updated 8/6/2009 1:34:42 PM ET 2009-08-06T17:34:42

A judge has ordered a hearing on a $33 million proposed settlement between the Securities and Exchange Commission and Bank of America Corp. over executive bonuses.

Bank of America had agreed earlier this week to pay the penalty to settle government charges that it misled investors about Merrill Lynch's plans to pay bonuses to its executives.

But the settlement is subject to court approval, and Judge Jed S. Rakoff declined to grant it pending a hearing on Monday.

In a statement late Wednesday, Rakoff said the proposed settlement "would leave uncertain the truth of the very serious allegations made in the complaint."

In seeking approval to buy Merrill, Bank of America told investors that Merrill would not pay year-end bonuses without Bank of America's consent. But in its complaint filed with the U.S. District Court for the Southern District of New York, the SEC said Bank of America had already authorized New York-based Merrill to pay up to $5.8 billion in bonuses and didn't share that information with shareholders.

That meant a statement Bank of America mailed to 283,000 shareholders of both companies about the Merrill deal "materially false and misleading," the SEC contends.

Bank of America agreed on Monday to settle the charges without admitting or denying the allegations.

Bank of America, along with Citigroup Inc. and insurance giant American International Group Inc., is among the largest recipients of government aid. It has received $45 billion from the federal $700 billion bank rescue program.

In his statement Wednesday, the judge said the proposed settlement between Bank of America and the SEC "in no way specifies the basis for the $33 million figure or whether any of this money is derived directly or indirectly" from public funds advanced to Bank of America as part of its bail out.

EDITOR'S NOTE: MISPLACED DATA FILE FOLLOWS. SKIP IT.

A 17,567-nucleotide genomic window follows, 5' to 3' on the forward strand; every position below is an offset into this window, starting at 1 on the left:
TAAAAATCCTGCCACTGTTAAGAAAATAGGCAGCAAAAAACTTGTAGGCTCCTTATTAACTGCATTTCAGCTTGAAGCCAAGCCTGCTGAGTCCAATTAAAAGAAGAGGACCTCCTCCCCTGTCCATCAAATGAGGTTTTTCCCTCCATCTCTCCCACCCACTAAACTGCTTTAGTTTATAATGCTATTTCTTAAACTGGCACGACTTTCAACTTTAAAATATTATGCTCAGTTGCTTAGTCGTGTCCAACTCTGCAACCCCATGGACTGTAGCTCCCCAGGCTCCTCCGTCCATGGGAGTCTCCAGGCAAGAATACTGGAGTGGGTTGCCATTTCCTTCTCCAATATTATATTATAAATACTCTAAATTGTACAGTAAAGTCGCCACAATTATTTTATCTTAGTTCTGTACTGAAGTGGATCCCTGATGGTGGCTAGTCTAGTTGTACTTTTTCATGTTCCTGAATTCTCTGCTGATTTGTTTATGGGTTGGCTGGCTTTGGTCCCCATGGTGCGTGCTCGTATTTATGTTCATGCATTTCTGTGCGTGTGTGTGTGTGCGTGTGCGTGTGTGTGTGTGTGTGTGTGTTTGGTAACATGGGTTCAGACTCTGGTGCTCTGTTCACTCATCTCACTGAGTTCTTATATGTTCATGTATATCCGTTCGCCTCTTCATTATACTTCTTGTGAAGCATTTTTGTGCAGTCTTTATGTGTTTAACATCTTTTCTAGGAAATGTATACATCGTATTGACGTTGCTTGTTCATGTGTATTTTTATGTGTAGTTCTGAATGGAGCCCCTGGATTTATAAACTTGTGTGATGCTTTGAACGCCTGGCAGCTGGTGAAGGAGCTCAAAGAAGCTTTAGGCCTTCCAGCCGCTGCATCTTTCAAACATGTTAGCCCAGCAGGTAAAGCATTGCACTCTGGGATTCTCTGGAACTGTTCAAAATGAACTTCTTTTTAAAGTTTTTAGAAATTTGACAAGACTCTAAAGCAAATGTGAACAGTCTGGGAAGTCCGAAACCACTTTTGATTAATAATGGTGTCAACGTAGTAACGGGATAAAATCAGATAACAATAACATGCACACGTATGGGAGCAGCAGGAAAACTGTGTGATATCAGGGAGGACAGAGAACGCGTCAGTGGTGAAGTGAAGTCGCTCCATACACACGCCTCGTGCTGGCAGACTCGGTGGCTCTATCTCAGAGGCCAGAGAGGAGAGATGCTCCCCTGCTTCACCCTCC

It is not the first time Rakoff has refused to rubber-stamp a major SEC settlement. In 2003, he put the brakes on a proposed $500 million settlement with WorldCom Inc. for massive accounting fraud.

Lawyers for WorldCom and the SEC pleaded with Rakoff to sign off on the fine. He asked about options including giving shareholders a new stake in the company, called MCI once it emerged from bankruptcy.

WorldCom eventually paid $750 million in cash to the SEC and set aside MCI stock for former WorldCom investors.

Spokesmen for both the SEC and Bank of America said their parties are looking forward to appearing before the court and addressing any questions the judge may have regarding the settlement.

Charlotte, N.C.-based Bank of America agreed to purchase Merrill in a deal that was hastily arranged Sept. 13-14, 2008, the same weekend that Lehman Brothers collapsed. Bank of America CEO Ken Lewis and Merrill Lynch CEO John Thain announced the deal Sept. 15.

The acquisition came as Lehman's collapse caused panic in the financial markets and investment banks such as Merrill faced billions of losses on soured mortgage investments.

Merrill ended up paying $3.6 billion in bonuses in 2008, the SEC said, even though it lost $27.6 billion that year, a record for the firm. The bonuses amount to nearly 12 percent of the $50 billion that Bank of America paid for Merrill.

The acquisition and bonus payments have also caused the bank internal issues and has angered some shareholders. Lewis' management ability has been questioned and shareholders stripped him of his chairman's title in April.

However, Richard Bove of Rochdale Research said the Merrill merger has actually benefited the bank.

"The stock price is up from the time of the merger," Bove wrote in a research note Thursday. "Net conclusion, Bank of America's shareholders benefited from the deal."

Copyright 2009 The Associated Press. All rights reserved. This material may not be published, broadcast, rewritten or redistributed.


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